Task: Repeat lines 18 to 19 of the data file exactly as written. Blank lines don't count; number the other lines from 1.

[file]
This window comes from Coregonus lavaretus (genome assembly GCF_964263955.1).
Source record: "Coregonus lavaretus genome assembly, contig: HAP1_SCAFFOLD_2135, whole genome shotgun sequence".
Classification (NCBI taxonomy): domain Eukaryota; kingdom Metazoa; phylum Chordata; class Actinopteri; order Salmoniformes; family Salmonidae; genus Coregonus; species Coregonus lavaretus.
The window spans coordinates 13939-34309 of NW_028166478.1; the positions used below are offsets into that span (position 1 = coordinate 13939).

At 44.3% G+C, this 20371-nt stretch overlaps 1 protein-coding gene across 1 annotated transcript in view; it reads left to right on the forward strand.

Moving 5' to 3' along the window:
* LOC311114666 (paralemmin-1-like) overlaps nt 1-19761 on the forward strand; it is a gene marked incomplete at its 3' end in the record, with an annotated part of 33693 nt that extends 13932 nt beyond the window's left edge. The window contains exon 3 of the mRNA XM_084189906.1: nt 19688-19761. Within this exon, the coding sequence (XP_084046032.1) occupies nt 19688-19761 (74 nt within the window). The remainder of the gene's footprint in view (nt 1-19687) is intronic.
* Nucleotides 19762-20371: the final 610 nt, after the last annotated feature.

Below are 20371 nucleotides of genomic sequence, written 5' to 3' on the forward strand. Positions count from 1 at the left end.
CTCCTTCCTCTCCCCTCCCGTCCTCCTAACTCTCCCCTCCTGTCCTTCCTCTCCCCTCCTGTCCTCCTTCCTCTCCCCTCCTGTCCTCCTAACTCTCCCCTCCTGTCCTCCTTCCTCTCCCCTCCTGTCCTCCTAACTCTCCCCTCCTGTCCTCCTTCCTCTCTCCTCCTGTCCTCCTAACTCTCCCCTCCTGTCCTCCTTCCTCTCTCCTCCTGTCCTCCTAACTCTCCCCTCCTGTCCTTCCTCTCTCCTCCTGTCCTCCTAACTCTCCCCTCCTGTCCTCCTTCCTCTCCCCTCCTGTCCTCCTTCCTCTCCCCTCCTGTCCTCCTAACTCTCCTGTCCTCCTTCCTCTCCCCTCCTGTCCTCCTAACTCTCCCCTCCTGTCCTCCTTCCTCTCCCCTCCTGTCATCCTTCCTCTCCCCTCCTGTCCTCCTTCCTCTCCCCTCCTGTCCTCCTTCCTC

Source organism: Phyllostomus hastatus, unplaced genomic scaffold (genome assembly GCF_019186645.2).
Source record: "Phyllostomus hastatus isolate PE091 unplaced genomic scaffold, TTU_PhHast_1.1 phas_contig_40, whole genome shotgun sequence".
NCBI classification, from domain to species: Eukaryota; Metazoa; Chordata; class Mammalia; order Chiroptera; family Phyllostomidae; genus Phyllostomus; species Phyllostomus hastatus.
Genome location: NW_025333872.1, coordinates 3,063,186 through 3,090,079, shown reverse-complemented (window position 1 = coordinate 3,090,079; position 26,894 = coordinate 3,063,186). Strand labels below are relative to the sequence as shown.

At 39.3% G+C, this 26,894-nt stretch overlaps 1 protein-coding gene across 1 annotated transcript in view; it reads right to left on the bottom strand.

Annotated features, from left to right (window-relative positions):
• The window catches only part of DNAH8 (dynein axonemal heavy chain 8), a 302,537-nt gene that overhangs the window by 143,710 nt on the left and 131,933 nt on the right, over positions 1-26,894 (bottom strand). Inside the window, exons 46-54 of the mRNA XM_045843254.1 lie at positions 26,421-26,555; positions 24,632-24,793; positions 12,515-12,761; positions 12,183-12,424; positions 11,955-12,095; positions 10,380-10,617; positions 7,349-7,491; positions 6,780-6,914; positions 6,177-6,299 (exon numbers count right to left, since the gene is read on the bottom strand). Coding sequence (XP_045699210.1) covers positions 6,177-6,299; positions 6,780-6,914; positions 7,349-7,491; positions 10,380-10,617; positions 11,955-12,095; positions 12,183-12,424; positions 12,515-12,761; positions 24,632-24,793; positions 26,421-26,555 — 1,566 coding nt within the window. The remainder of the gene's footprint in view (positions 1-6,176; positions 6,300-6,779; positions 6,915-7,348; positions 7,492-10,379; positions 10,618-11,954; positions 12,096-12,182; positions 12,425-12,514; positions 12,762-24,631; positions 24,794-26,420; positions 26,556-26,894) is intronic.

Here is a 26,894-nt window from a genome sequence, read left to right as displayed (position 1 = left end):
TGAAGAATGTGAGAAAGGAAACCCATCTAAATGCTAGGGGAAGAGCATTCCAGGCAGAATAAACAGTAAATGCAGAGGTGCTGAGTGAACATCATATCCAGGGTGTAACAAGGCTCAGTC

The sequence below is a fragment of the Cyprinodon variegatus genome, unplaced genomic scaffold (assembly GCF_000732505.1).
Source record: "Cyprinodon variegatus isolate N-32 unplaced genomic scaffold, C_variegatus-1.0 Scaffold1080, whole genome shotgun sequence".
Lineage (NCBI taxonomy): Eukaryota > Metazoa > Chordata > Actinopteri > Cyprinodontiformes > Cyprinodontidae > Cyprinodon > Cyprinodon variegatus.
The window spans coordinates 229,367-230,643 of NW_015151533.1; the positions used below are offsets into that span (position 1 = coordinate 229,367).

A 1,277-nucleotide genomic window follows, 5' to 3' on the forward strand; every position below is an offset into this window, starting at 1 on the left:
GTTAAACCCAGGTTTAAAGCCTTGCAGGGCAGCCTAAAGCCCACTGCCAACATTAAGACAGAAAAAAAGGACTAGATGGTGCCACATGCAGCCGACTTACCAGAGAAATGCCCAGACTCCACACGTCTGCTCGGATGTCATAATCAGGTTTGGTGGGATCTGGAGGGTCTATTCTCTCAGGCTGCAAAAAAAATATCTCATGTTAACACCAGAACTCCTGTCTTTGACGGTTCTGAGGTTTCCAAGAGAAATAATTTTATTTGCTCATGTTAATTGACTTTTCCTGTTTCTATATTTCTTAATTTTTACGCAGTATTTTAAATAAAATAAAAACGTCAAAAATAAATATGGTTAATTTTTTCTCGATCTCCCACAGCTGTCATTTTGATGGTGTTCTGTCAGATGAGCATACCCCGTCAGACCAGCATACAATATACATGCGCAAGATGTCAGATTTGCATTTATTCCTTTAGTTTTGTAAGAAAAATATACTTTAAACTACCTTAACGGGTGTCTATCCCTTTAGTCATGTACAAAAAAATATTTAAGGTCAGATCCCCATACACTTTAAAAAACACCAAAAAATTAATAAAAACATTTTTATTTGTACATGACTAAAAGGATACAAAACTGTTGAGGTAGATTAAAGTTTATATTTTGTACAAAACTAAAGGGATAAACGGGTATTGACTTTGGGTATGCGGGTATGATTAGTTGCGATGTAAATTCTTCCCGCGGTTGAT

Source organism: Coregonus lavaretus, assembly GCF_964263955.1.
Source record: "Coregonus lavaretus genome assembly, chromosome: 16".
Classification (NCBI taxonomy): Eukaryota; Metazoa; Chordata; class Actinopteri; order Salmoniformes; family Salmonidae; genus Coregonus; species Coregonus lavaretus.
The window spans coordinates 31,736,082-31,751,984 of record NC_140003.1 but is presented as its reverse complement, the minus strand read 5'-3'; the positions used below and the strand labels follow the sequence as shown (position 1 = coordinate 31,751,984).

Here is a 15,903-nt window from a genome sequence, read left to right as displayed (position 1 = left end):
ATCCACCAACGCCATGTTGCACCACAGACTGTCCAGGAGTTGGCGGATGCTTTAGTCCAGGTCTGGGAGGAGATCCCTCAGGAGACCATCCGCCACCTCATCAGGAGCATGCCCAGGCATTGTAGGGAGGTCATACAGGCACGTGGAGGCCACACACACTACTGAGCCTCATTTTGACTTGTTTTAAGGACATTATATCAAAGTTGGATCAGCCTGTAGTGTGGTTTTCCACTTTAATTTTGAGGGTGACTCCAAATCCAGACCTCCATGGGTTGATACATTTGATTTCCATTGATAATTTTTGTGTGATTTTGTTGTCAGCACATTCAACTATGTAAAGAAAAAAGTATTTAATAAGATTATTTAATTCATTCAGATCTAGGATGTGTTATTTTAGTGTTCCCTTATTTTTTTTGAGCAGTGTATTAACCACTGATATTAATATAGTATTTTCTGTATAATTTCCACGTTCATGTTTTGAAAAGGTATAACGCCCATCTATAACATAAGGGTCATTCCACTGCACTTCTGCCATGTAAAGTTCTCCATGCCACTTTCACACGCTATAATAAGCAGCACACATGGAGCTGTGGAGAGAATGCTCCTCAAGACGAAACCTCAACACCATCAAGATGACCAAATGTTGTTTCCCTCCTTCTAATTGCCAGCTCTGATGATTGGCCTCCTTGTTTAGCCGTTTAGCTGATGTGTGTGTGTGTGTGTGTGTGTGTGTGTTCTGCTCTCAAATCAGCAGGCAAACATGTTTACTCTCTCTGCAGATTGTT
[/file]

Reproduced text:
Here is a 26,894-nt window from a genome sequence, read left to right as displayed (position 1 = left end):
TGAAGAATGTGAGAAAGGAAACCCATCTAAATGCTAGGGGAAGAGCATTCCAGGCAGAATAAACAGTAAATGCAGAGGTGCTGAGTGAACATCATATCCAGGGTGTAACAAGGCTCAGTC